In the third part of this novel, Robert experiences feelings of regret and overall unhappiness, which is when he stays in the d'Orsay home, which was converted into a hospital for soldiers during the war. He stays there to recover from his injuries and, at the same time, meets Taffler. Who is another patient at home and who has also lost both of his arms in the war. While he seems to be going well for his circumstances, he ends up attempting suicide, as explained by Lady Juliet d'Orsay in a present day interview. She tells the story of when she found Taffler trying to re-open the stitches where his arms were amputated, so he could potentially bleed to death. At this point, Julia is heard screaming, and Robert responds to her by coming into the room and helps save Taffler. This is a bittersweet moment for Robert; he's helped save his new friend but also almost witnessed yet another death. Having another person in his life pass away would make him feel those same bad feelings he felt when his sister passed. And his actions would be affected by his emotions.
In the final part of Timothy Findley's novel, where we see how satisfactory and regretful feelings influence one's actions, Robert heads back to battle on a train but gets lost along the way. He loses his pack, and after weeks of searching, he ends up at a mental institution where bad things happen to him right from the beginning. Once he gets to his room and receives his pack, the first thing he does is burn the pictures of Rowena as an act of charity to let her be free of this world. Since Robert has seen and experienced the worst of what there is in the world. This act of setting her free gives Robert a safe and secure feeling that his sister won't have to stay in this sinful world and that she will be free and out of misery. Throughout this part of the novel, a negative feeling consumes Robert when he returns to battle and is placed to the front. As the Germans are firing shells, he realizes that the barn with horses in it will be destroyed, and the horses will die if he doesn't set them free. After Captain Leather refuses, Robert goes to Devlin to help him set the horses free. As Devlin runs to the gate, Captain Leather shoots Devlin, kills him, and tries to shoot Robert. Robert then shoots Captain Leather and kills him as well. A shell hits the barn, and the horses inside are burning alive. Robert feels regret here but doesn't let it affect his actions or what he's going to do. Since he didn't follow his Captain's orders, he knows he will be court-martialed, so he runs away. He finds a black horse and dog beside an abandoned train and notices over one hundred horses inside the train, which he releases before getting on the lone horse and riding away. Later, he is caught in a barn that is lit on fire and gets badly burned. He is saved but badly burned, and the horses die.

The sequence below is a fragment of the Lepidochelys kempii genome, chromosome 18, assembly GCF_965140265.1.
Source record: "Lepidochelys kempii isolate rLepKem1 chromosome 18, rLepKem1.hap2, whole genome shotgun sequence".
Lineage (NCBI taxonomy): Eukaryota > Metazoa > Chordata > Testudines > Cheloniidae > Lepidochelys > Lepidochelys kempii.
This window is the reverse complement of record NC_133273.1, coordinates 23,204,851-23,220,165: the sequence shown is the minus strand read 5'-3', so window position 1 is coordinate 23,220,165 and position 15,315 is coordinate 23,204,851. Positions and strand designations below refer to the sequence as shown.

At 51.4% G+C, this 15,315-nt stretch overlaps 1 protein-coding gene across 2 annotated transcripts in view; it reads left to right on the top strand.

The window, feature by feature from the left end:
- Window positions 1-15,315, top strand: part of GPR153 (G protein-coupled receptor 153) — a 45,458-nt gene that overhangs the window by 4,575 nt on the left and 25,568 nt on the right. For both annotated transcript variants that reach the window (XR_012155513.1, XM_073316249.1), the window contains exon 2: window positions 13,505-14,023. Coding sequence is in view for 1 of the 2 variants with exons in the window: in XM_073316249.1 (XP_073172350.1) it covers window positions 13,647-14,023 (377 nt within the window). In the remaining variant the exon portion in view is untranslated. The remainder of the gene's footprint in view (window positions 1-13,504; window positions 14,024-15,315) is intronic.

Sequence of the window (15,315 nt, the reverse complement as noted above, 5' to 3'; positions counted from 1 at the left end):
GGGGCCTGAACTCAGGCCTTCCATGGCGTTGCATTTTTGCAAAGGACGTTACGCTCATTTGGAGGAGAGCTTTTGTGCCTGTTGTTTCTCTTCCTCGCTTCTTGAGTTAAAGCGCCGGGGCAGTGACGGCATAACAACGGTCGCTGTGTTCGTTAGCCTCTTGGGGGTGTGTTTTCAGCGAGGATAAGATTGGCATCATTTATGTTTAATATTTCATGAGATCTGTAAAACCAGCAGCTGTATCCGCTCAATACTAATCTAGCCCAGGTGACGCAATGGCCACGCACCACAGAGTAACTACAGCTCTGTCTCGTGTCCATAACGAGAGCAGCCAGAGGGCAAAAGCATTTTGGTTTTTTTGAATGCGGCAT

In conclusion, Timothy Findley suggests that feelings of satisfaction and regret affect us all through Robert's perspective and experiences. No matter how big or small, our emotions can affect our actions and possibly change how we act.